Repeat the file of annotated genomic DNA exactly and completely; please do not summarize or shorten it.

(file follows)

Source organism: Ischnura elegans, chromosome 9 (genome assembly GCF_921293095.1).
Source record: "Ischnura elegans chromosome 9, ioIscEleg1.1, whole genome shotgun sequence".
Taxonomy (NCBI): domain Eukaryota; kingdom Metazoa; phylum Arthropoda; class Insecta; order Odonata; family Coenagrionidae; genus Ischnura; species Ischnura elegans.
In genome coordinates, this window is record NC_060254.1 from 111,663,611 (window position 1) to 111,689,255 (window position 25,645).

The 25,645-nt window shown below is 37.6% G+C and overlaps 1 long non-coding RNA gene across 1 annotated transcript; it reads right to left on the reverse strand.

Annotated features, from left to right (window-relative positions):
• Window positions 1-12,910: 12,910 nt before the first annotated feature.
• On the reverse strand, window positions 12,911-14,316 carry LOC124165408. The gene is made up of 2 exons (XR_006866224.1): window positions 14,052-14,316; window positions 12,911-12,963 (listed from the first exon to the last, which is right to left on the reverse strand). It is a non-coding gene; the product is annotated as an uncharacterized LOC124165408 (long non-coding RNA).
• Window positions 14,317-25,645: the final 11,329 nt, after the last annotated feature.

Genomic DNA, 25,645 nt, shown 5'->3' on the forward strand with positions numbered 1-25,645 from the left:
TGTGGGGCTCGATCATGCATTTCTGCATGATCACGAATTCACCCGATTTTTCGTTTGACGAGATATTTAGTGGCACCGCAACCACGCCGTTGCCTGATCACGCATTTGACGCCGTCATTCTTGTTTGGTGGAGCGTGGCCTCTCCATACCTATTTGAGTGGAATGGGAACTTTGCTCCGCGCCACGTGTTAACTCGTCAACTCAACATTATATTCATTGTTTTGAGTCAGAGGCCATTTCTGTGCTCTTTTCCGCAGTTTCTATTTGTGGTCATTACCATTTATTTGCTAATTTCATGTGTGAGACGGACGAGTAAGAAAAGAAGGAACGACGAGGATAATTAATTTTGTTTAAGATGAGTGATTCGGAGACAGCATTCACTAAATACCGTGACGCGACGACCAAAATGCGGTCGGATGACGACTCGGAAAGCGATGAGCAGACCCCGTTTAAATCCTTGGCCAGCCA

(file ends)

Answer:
Source organism: Ischnura elegans, chromosome 9 (genome assembly GCF_921293095.1).
Source record: "Ischnura elegans chromosome 9, ioIscEleg1.1, whole genome shotgun sequence".
Taxonomy (NCBI): domain Eukaryota; kingdom Metazoa; phylum Arthropoda; class Insecta; order Odonata; family Coenagrionidae; genus Ischnura; species Ischnura elegans.
In genome coordinates, this window is record NC_060254.1 from 111,663,611 (window position 1) to 111,689,255 (window position 25,645).

The 25,645-nt window shown below is 37.6% G+C and overlaps 1 long non-coding RNA gene across 1 annotated transcript; it reads right to left on the reverse strand.

Annotated features, from left to right (window-relative positions):
• Window positions 1-12,910: 12,910 nt before the first annotated feature.
• On the reverse strand, window positions 12,911-14,316 carry LOC124165408. The gene is made up of 2 exons (XR_006866224.1): window positions 14,052-14,316; window positions 12,911-12,963 (listed from the first exon to the last, which is right to left on the reverse strand). It is a non-coding gene; the product is annotated as an uncharacterized LOC124165408 (long non-coding RNA).
• Window positions 14,317-25,645: the final 11,329 nt, after the last annotated feature.

Genomic DNA, 25,645 nt, shown 5'->3' on the forward strand with positions numbered 1-25,645 from the left:
TGTGGGGCTCGATCATGCATTTCTGCATGATCACGAATTCACCCGATTTTTCGTTTGACGAGATATTTAGTGGCACCGCAACCACGCCGTTGCCTGATCACGCATTTGACGCCGTCATTCTTGTTTGGTGGAGCGTGGCCTCTCCATACCTATTTGAGTGGAATGGGAACTTTGCTCCGCGCCACGTGTTAACTCGTCAACTCAACATTATATTCATTGTTTTGAGTCAGAGGCCATTTCTGTGCTCTTTTCCGCAGTTTCTATTTGTGGTCATTACCATTTATTTGCTAATTTCATGTGTGAGACGGACGAGTAAGAAAAGAAGGAACGACGAGGATAATTAATTTTGTTTAAGATGAGTGATTCGGAGACAGCATTCACTAAATACCGTGACGCGACGACCAAAATGCGGTCGGATGACGACTCGGAAAGCGATGAGCAGACCCCGTTTAAATCCTTGGCCAGCCA